first_img Topics: Why These Elements Work1) Short Subject Line: Under 70 characters, to be exact. This is critical so it displays clearly in inboxes without getting cut off. And if you want your subject line to appear fully on mobile devices, you have to get even shorter — best practices recommend you aim for fewer than 20 characters.2) Clear ‘From’ Field: Marketers are split on whether it’s best to send email from a company name, a person’s name, or both. And for good reason — the results are different for everyone! In fact, you may find the results even differ based on list segment. Whichever way you choose, just be sure it’s clear to the recipient who the heck you are so they don’t get confused seeing your name in their inbox. That’s a serious bummer for your open rates.3) Real Reply-to Address: You know when you get a really wonderful, personal email from a company? The kind that makes you feel like they know you. The kind that makes you feel like you aren’t part of a list? The kind where they’re even asking you for your feedback on something? Those are awesome. So you hit the ‘reply’ button — you know it’s silly, but the email was so personal it just feels right — and you see your message is going to [email protected] Yeah, not good. Take the time to set up an email address that’s actually functioning so your recipients don’t feel like one in a million (and not in a good way).4) Browser Version of the Email Is Offered: Emails don’t always render the way they should in the inbox. We all know that. It doesn’t mean your recipient doesn’t want to see your email message in all its glory, though, especially your loyal recipients who know your content is typically fantastic. Give them (and yourself) a second chance by including the option for recipients to view your email in their web browser. With most ESPs (like HubSpot, which we used to create the email pictured above), it’s as easy as selecting a checkbox to include this option as you’re crafting your email.5) Dynamic Tags Work: It’s a little scary to include dynamic tags in email for fear they’ll backfire. Greeting your recipient as “Hi [FIRSTNAME]” isn’t really putting your best foot forward, after all. If you’re using dynamic tags in your content, make sure your ESP has some safeguards in place to ensure that, if a field is left blank for a particular contact — let’s say I didn’t provide my first name and (somehow) still got on this email list — it’s filled in with a default word or phrase that makes contextual sense.6) Minimal Images With Relevant Alt Text: There’s nothing like a little visual stimulation to break up the monotony of text. And the image included in this email is great because it’s related to the subject of the email — the email about downloading an ebook shows, well, the ebook. And you can’t see it in this screenshot, but the alt text for the image is “download your complimentary ebook.” So if that image doesn’t render for some recipients, they know exactly what they’re missing, and no meaning is lost. Learn more about optimizing your emails for HTML and plain text in this blog post.7) Short Message With Short Chunks of Text: If you’re trying to get someone to read a novel (or, ahem, an ebook) it’s not wise to put all that copy in the email message itself. People have an inbox full of other messages to get to; if they want to read more from you, they’ll click through and read it later. You know, after they’ve finished clearing out their inbox. But to make their experience reading the little copy you do have in your email better, make sure you break up chunks of text like you see in the screenshot above so it doesn’t become overwhelming for the recipient. If your message looks like it has a ton of copy — even if it doesn’t — readers won’t make it far enough through your email to actually convert on your call-to-action.8) Fonts and Colors Remain Simple: This email doesn’t overwhelm the reader with too many fonts and colors, and the ones that are used are very compatible. Much like a ton of copy looks visually overwhelming to email recipients, opening an email with clashing colors and six different fonts is just too much to handle. Try to stick to three complementary colors, and two to three fonts of similar size for a smooth reader experience.9) Clear Call-to-Action: Readers may not be thinking, “Gee, I wonder where the call-to-action in this email is located?” Well, unless they’re marketers. But they are thinking, “What am I supposed to do with this?” Make it easy for readers to figure out what their next action is. This email makes the CTA big, bold, and blue — it’s the biggest thing in the email, in fact, except for perhaps the image. Oh, but that image also leads to the same landing page as the big blue text. See how that works? ;-)10) Social Sharing Made Easy: Did you know that, according to Econsultancy, emails that include just one social sharing button have 30% higher click-through rates than those without social sharing options? Did you know that when you offer three or more, that 30% higher click-through rate jumps to 55%? Make your recipients’ lives easier and your marketing more effective by making social sharing of your email content easy with the inclusion of those social sharing buttons!11) Physical Address: You could make the case that the inclusion of a physical address in your email message helps the reader. Hey! Now they know you’re a real company! But it’s pretty unlikely readers actually scroll down to that little tiny text in the footer of your email. This is purely to keep you compliant with CAN-SPAM laws. Just make inclusion of your company’s physical address in every single email part of your routine — in fact, you can just craft email templates with this so everyone who sends email for your company is covered.12) Straightforward Unsubscribe Option: Nothing is more frustrating than trying to unsubscribe from an email and being unable to find the option. Don’t use weird language like “Alter your preference for communication.” Just use the word we’re all looking for, “Unsubscribe” and include it in the footer of your email. If you make the process easy on recipients, you won’t suffer retaliation — like being marked as SPAM — when the recipient can’t quickly opt out of your emails.What else makes email marketing great for inboxes and readers alike?Image credit: Lel4nd Email Deliverability As an email marketer, does it ever feel like it’s impossible to make your readers and their inboxes happy?There are so many different factors to consider — subject line, optimization, alt text, unsubscribe options, message copy, design — it seems like almost every email is going to get sent with at least one fatal error.But if you have a visual checklist to remind you what to do (and what not to do) when crafting your email, it’s easy to always do a quick reality check before hitting ‘send.’If you’re unsure whether your emails are up to snuff for your recipients and their inboxes, reference this visual guide to creating an inbox- and reader-friendly email, complete with explanations for why all of these factors matter so much for your deliverability, open, and click-through rates.What an Inbox-Friendly Email Looks Likecenter_img Don’t forget to share this post! AddThis Sharing ButtonsShare to TwitterTwitterShare to FacebookFacebookShare to Email AppEmail AppShare to LinkedInLinkedInShare to MessengerMessengerShare to SlackSlack Originally published Aug 9, 2012 12:12:00 PM, updated October 20 2016last_img read more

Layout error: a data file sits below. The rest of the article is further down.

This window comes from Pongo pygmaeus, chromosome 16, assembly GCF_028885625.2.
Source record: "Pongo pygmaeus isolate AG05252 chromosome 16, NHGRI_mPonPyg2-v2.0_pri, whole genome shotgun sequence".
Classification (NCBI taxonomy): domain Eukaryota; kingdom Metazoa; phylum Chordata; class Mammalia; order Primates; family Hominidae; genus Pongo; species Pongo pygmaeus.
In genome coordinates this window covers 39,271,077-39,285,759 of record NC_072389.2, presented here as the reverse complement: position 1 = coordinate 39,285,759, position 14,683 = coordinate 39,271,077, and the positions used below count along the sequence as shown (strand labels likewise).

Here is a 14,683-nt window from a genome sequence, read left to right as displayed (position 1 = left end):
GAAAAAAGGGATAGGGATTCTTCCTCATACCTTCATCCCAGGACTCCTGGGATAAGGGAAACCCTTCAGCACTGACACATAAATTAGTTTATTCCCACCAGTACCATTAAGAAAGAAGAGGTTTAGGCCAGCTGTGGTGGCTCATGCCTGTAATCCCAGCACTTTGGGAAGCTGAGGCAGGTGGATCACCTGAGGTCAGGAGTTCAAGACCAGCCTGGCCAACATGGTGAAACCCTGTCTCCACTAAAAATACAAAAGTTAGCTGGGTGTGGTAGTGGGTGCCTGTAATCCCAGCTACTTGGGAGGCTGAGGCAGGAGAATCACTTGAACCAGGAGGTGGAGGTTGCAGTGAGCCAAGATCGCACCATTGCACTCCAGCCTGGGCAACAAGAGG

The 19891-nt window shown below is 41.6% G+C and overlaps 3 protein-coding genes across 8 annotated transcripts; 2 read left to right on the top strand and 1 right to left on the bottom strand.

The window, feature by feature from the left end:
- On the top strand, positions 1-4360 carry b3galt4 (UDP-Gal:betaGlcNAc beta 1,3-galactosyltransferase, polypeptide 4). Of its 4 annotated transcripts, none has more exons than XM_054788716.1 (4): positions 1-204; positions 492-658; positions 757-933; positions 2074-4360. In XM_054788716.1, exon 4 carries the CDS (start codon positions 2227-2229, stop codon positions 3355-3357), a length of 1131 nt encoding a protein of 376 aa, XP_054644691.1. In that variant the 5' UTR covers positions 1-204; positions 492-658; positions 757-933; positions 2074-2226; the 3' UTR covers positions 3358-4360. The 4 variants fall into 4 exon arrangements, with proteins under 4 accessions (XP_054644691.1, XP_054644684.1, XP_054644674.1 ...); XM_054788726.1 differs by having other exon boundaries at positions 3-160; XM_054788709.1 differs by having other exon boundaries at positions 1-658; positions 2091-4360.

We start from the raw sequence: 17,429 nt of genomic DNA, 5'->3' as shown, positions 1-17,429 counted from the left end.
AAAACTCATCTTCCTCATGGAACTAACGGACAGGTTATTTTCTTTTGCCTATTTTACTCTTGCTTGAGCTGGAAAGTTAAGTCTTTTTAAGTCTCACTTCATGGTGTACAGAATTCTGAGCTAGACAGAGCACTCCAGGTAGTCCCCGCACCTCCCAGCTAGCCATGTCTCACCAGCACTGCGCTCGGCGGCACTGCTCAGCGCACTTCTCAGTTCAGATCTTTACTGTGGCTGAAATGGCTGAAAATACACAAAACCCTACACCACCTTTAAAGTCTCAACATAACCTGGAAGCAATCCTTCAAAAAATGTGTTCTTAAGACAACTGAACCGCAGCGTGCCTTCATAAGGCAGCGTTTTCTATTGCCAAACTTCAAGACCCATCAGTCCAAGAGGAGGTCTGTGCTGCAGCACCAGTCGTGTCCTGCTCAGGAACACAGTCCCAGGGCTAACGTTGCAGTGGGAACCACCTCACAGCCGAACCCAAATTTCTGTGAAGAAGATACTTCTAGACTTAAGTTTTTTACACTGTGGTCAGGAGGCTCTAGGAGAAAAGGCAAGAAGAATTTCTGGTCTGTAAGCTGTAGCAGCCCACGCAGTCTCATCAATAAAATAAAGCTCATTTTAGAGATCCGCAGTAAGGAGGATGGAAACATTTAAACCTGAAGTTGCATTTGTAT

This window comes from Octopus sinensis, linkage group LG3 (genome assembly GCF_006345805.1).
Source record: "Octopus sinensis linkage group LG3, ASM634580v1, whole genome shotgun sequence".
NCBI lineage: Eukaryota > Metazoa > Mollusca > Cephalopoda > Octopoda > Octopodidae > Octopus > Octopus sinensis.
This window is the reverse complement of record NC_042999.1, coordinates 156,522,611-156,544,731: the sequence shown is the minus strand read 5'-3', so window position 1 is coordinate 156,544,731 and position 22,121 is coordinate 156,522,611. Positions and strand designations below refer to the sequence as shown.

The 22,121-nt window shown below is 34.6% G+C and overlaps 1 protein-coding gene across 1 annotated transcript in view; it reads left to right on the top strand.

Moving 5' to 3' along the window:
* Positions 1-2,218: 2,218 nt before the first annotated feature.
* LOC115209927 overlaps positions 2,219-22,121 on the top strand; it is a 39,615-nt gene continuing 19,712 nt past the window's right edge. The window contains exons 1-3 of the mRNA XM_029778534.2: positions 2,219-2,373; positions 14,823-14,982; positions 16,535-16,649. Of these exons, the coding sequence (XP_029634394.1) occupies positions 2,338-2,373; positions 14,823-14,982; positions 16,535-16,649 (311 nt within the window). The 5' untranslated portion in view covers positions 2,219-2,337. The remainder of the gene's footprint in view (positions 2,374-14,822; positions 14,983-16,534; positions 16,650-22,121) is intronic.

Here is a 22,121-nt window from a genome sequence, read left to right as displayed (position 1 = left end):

New Study From LinkedIn Shows How User Mindset Affects Social Media Marketing [INFOGRAPHIC]

first_img LinkedIn Marketing Topics: Knowing this information, you might tailor your messaging on personal social networks to be more entertaining, casual, and focused on the interests of your audience rather than being heavily brand-focused. On the other hand, for a professional social network like LinkedIn, you’d probably want your updates to be more industry-focused and brand-centric.That being said, it’s important to recognize that while the report classifies individual social networks as “personal” or “professional,” that’s not to say that all users are using a particular social network exclusively in one particular way. Sure, you could assume that a site like LinkedIn is being used more exclusively as a professional social network, and besides marketers, users of a site like Pinterest probably aren’t users for any reason other than for personal use, but the lines are certainly a bit blurrier for other social networks like Twitter and Facebook. From a personal perspective, I mainly use Twitter for professional networking, and I use Facebook for a combination of the two.So while it’s definitely beneficial to understand the general mindsets and emotional drivers for usage of a particular social network, keep in mind that the specific mindsets of your own particular audience should be the ultimate foundation of your strategic social media marketing decisions on a given social network. Experiment with different types of updates, track your analytics, and let the data about what works and what doesn’t drive your social media marketing decision-making.What do you think of LinkedIn’s new research? How will you use it to adapt your social media marketing strategy? As a social media user, do you find yourself in a different frame of mind when you log in to a personal social network like Pinterest compared to a more professional social network like LinkedIn? Whether you realize it or not, you probably are, according to LinkedIn and TNS’s new study of 6,000+ social media users across 12 countries, aimed at uncovering how marketers can tap into users’ different mindsets on personal and professional social networks. Get ready. Things are about to get a little psychological on the blog.Marketing to the MindsetThe new research emphasizes the concept of “The Mindset Divide,” that social networkers have different needs, interests, and emotional drivers that put them in a particular frame of mind depending on which type of social networking — personal or professional — they’re engaging in. And as a result, marketers must make an effort to understand what these different mindsets are so they can better align their social media marketing strategies and tactics with their audience’s frame of mind on different social networks. In other words, we must learn to “market to the mindset.”To us, this makes perfect sense. It’s pretty easy to understand how someone logging in to Facebook to connect with their friends from high school would be in a different frame of mind than if they were logging in to LinkedIn, where their goal might be to gather information and insights to help them in their career.Key Research FindingsCurious about what the study revealed? Check out LinkedIn’s infographic below, which highlights some of the most interesting tidbits.(Click infographic to enlarge.)Applying Mindsets to Your Social Media Marketing StrategySo how should this research apply to your own social media marketing strategy? In essence, the key is to adapt your marketing to the way people use different types of social networks, in terms of variables like messaging, positioning, the types of content and information you share, and the tone of voice you use.According to the report, “professional” and “personal” social networks were classified in the following way, based on how survey respondents identified the majority of their connections:Professional Networks: Linkedin, BranchOut, BeKnown, Viadeo, XingPersonal Networks: Facebook, Twitter, Pinterest, OrkutOne of the most useful nuggets of information from the study is the following, which highlights the type of content people expect from personal social networks (left) vs. the content they expect from professional social networks (right):center_img Don’t forget to share this post! AddThis Sharing ButtonsShare to TwitterTwitterShare to FacebookFacebookShare to Email AppEmail AppShare to LinkedInLinkedInShare to MessengerMessengerShare to SlackSlack Originally published Sep 20, 2012 12:00:00 PM, updated October 20 2016last_img read more